When I load script/console, sometimes I want to play with the output of a controller or a view helper method.

Are there ways to:

  • simulate a request?
  • call methods from a controller instance on said request?
  • test helper methods, either via said controller instance or another way?
  • 5
    100 years later, I still google for this
    – kch
    Jun 27, 2021 at 0:34

15 Answers 15


To call helpers, use the helper object:

$ ./script/console
>> helper.number_to_currency('123.45')
=> "R$ 123,45"

If you want to use a helper that's not included by default (say, because you removed helper :all from ApplicationController), just include the helper.

>> include BogusHelper
>> helper.bogus
=> "bogus output"

As for dealing with controllers, I quote Nick's answer:

> app.get '/posts/1'
> response = app.response
# you now have a rails response object much like the integration tests

> response.body            # get you the HTML
> response.cookies         # hash of the cookies

# etc, etc
  • 4
    I observe that I can't execute more than one app.get (a thread error ensues). Is there a way I can flush the system and execute more gets?
    – Jellicle
    May 22, 2012 at 17:53
  • 3
    Note in Rails 3.2 this does not work. I needed to call url_for from the console. To do this I did app.url_for(...)
    – Raphael
    Jul 5, 2013 at 16:18
  • 1
    For NoMethodError: undefined method `protect_against_forgery?' for nil:NilClass define a function called protect_against_forgery? within the console that returns false
    – Sida Zhou
    Sep 15, 2015 at 22:21
  • how do I set the currently logged in user?
    – user9903
    May 17, 2016 at 19:28
  • 2
    @RudolfOlah It seems that if you are using device (or warden) you can do it with ActionDispatch::Integration::Session.include(Warden::Test::Helpers); Warden.test_mode! ; app.login_as(User.find(1), scope: :user).
    – eloyesp
    Apr 5, 2019 at 18:24

An easy way to call a controller action from a script/console and view/manipulate the response object is:

> app.get '/posts/1'
> response = app.response
# You now have a Ruby on Rails response object much like the integration tests

> response.body            # Get you the HTML
> response.cookies         # Hash of the cookies

# etc., etc.

The app object is an instance of ActionController::Integration::Session

This works for me using Ruby on Rails 2.1 and 2.3, and I did not try earlier versions.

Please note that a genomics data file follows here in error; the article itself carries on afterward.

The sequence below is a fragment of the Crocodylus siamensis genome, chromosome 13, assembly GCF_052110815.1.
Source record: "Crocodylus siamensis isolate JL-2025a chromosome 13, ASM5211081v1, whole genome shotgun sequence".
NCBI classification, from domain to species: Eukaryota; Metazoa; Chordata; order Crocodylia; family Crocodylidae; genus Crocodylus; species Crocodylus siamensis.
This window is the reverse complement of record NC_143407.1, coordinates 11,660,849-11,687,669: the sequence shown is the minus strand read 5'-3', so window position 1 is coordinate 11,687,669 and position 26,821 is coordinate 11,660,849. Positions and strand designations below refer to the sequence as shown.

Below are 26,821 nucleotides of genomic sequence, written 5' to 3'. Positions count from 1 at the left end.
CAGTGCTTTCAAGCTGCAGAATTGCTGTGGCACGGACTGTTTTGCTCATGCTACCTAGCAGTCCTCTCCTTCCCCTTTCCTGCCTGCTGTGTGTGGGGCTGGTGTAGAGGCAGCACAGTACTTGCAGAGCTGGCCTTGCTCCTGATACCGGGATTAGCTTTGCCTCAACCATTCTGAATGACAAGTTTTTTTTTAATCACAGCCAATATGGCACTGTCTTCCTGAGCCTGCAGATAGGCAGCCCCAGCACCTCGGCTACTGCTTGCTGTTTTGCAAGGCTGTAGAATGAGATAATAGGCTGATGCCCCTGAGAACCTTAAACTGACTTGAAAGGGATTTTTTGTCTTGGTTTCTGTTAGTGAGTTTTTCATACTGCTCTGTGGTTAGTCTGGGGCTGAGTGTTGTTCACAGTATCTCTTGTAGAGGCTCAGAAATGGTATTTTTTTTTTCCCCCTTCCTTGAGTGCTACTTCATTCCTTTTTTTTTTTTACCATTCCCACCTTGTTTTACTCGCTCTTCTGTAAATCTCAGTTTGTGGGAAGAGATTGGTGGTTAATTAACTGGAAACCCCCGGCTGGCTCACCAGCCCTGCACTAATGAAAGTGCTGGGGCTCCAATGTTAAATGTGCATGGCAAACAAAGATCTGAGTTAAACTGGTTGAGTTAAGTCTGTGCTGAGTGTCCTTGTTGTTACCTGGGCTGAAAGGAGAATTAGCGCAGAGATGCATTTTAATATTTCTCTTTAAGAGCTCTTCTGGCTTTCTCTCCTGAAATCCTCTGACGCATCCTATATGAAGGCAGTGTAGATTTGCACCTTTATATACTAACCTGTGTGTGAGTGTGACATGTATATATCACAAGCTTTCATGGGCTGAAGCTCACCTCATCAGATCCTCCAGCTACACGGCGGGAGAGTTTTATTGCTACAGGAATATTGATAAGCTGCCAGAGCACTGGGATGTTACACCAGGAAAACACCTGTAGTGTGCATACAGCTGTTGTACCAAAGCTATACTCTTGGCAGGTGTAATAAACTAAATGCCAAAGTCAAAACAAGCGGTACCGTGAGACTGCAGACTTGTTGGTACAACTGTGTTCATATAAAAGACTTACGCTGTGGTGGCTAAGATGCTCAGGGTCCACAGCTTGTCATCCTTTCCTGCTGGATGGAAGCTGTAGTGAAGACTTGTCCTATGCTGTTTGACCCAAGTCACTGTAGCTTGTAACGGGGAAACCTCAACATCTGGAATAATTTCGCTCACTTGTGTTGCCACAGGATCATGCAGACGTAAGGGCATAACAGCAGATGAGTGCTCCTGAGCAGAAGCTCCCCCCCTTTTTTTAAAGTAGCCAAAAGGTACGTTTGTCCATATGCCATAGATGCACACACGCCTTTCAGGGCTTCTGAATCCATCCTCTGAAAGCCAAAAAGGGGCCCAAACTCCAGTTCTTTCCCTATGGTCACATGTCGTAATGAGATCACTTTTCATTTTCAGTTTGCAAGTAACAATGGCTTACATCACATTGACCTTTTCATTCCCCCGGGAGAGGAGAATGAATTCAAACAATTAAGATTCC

• 2
    A link to official documentation on app object would be good. Aug 29, 2012 at 11:52
  • It is an instance of the ActionController::Integration::Session class. I have updated the answer to include that.
    – Nick B
    Aug 29, 2012 at 18:02
  • 5
    How can I authenticate the console, so I can check controllers that require authentication?
    – Mild Fuzz
    Mar 7, 2013 at 10:58
  • 8
    You should be able to post to your log in page, something like: app.post '/session/new', { :username => "foo", :password => "pass" }. And then continue to use the same "app" variable to get pages after that.
    – Nick B
    Mar 7, 2013 at 18:15
  • That link is broken (as it's Rails 2.x). app is now an ActionDispatch::Integration::Session : api.rubyonrails.org/classes/ActionDispatch/Integration/…. The get, post, patch methods are defined in api.rubyonrails.org/classes/ActionDispatch/Integration/…
    – jwadsack
    Oct 1, 2015 at 17:02

If you need to test from the console (tested on Ruby on Rails 3.1 and 4.1):

Call Controller Actions:

app.get '/'
   app.response.headers  # => { "Content-Type"=>"text/html", ... }
   app.response.body     # => "<!DOCTYPE html>\n<html>\n\n<head>\n..."

ApplicationController methods:

foo = ActionController::Base::ApplicationController.new

Route Helpers:

app.myresource_path     # => "/myresource"
app.myresource_url      # => "http://www.example.com/myresource"

View Helpers:

foo = ActionView::Base.new

foo.javascript_include_tag 'myscript' #=> "<script src=\"/javascripts/myscript.js\"></script>"

helper.link_to "foo", "bar" #=> "<a href=\"bar\">foo</a>"